They consider that “a number of projects in the future could be potentially suitable for third party delivery”.

For more details click here. The Consultation runs until 10 February 2012.

Predicting the unpredictable

With the human factor being key to energy delivery DECC issued some interesting research on different Theories of ‘Energy Behaviour’.

They concluded that there were four key theories:

  • Economic Theories: Energy is a commodity and consumers will adapt usage in response to price signals.

  • Psychological Theories: Energy use can be affected by stimulus-response mechanisms and by engaging attention.

  • Sociological Theories: Energy use is largely invisible, energy systems are complex, and daily practices are significant.

  • Educational Theories: Energy use is a skill that is learned through experience in specific situations.

They didn’t come up with any definitive conclusions saying that predicting human behaviour is very difficult. No surprise there then!

Further details can be found here.

Ofgem set out their work priorities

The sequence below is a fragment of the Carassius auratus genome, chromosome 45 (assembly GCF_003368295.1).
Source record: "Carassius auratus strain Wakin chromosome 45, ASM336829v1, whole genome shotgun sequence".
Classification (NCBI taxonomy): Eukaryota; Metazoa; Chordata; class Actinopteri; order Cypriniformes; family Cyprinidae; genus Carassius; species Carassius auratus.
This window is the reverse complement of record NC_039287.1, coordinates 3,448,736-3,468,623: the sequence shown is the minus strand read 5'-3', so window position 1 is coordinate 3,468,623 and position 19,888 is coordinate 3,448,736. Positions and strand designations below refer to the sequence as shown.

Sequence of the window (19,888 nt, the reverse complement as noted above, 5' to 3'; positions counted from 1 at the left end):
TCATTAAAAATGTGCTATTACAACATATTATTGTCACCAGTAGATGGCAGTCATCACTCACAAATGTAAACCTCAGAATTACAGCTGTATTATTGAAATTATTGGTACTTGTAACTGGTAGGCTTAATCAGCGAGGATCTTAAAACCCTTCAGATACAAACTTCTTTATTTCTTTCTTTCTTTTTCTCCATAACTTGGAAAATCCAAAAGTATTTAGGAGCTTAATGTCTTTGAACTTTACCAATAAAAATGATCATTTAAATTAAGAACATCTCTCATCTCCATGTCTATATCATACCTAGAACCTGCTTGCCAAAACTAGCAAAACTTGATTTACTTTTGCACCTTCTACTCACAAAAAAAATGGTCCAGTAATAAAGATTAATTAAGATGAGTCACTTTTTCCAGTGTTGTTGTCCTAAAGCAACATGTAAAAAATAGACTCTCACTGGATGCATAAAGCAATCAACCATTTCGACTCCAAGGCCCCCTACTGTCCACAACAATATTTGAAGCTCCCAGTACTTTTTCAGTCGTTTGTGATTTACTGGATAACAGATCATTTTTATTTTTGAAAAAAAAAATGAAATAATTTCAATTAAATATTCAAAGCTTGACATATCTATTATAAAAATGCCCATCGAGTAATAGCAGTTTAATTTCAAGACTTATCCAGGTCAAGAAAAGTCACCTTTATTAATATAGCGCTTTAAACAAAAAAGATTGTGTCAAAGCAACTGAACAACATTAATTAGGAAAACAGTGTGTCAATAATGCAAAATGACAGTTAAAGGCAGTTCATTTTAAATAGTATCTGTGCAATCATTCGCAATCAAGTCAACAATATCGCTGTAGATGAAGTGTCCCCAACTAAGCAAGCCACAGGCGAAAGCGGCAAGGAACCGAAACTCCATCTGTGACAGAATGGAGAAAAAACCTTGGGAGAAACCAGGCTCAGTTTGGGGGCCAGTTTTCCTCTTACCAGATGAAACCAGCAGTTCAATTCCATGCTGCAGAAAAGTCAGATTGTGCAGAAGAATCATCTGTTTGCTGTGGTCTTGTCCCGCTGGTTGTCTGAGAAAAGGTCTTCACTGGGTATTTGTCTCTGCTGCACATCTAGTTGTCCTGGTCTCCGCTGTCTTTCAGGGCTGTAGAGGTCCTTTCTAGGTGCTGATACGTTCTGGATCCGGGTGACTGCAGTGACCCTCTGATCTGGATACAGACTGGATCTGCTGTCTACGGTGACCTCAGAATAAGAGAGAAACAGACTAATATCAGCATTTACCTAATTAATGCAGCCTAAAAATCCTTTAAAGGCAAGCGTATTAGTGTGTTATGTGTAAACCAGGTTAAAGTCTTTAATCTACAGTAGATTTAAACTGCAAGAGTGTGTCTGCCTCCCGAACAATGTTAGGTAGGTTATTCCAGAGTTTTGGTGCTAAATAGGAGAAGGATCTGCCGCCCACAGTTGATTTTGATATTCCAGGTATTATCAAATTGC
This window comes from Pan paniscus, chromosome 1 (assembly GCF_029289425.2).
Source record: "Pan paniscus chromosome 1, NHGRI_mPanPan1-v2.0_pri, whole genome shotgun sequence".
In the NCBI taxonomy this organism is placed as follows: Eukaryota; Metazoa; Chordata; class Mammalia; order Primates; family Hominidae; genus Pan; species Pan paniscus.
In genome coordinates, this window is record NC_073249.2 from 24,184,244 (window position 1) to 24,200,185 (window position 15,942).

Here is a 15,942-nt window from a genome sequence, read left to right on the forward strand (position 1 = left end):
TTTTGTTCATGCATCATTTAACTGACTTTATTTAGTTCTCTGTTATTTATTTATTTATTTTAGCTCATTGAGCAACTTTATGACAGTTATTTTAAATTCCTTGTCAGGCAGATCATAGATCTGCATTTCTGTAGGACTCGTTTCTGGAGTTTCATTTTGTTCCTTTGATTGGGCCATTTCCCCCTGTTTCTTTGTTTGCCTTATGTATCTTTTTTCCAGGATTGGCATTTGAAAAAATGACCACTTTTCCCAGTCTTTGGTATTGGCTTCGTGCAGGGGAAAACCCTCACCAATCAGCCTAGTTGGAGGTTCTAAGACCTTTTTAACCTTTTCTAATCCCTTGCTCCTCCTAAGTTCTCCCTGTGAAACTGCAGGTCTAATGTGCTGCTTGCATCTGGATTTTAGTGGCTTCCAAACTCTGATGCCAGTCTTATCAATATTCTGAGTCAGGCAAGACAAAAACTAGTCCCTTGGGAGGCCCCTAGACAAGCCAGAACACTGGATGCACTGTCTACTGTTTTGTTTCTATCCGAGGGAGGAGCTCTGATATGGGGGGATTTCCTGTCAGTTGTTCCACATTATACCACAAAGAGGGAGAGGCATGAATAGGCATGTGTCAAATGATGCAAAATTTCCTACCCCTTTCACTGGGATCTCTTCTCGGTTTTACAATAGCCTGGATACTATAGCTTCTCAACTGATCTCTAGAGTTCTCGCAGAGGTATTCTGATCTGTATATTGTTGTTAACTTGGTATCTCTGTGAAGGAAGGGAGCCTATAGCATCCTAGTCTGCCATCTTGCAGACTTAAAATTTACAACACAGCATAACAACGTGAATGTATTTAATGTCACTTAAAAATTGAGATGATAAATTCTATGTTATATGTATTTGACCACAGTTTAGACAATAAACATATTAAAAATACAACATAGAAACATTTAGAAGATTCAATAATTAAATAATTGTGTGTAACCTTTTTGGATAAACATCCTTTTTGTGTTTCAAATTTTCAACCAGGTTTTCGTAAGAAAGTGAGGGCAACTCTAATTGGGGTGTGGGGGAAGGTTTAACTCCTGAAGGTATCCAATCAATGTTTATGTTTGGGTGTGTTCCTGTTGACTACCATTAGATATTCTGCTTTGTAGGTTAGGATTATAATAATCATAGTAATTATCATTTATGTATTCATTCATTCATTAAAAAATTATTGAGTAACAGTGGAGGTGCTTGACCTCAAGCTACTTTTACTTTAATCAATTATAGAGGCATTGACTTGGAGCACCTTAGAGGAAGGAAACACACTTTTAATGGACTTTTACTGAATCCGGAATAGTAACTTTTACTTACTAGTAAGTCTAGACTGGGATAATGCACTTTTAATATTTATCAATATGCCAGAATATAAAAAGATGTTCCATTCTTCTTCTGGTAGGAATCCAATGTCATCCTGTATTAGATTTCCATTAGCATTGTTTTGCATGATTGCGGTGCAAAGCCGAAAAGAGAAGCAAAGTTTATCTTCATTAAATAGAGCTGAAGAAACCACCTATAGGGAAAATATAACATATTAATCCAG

Finally at the beginning of the year Ofgem set out their Draft Forward Work Programme for 2012–13.

Echoing ENA’s contention that networks will increasingly be engaging with the public as part of Ofgem’s remit to promote quality and value for all consumers they set out that the design and management of energy networks will require significant change to adapt to changing sources of gas supply, changing patterns of electricity generation, especially to achieve low carbon generation, and to changing patterns of demand.

Full details available here.

ENA ramp up the pressure on metal theft

ENA contributed and signed a letter to The Times on Wednesday 11 January calling for a change to the scrap metal law. This is part of our continuing campaign to stop metal theft.

Just before Christmas ENA briefed the Scottish Government on metal theft and made the case for an alignment of legislative reform with England and Wales. With the UK Government making clear that changes are coming and hopefully very soon, it is vital that the Scottish Government legislation covering scrap metal dealers is the same. It is clear that the Scottish Government take the issue very seriously with a recent outage caused by metal theft on the south side of Glasgow resulting in tens of thousands losing power.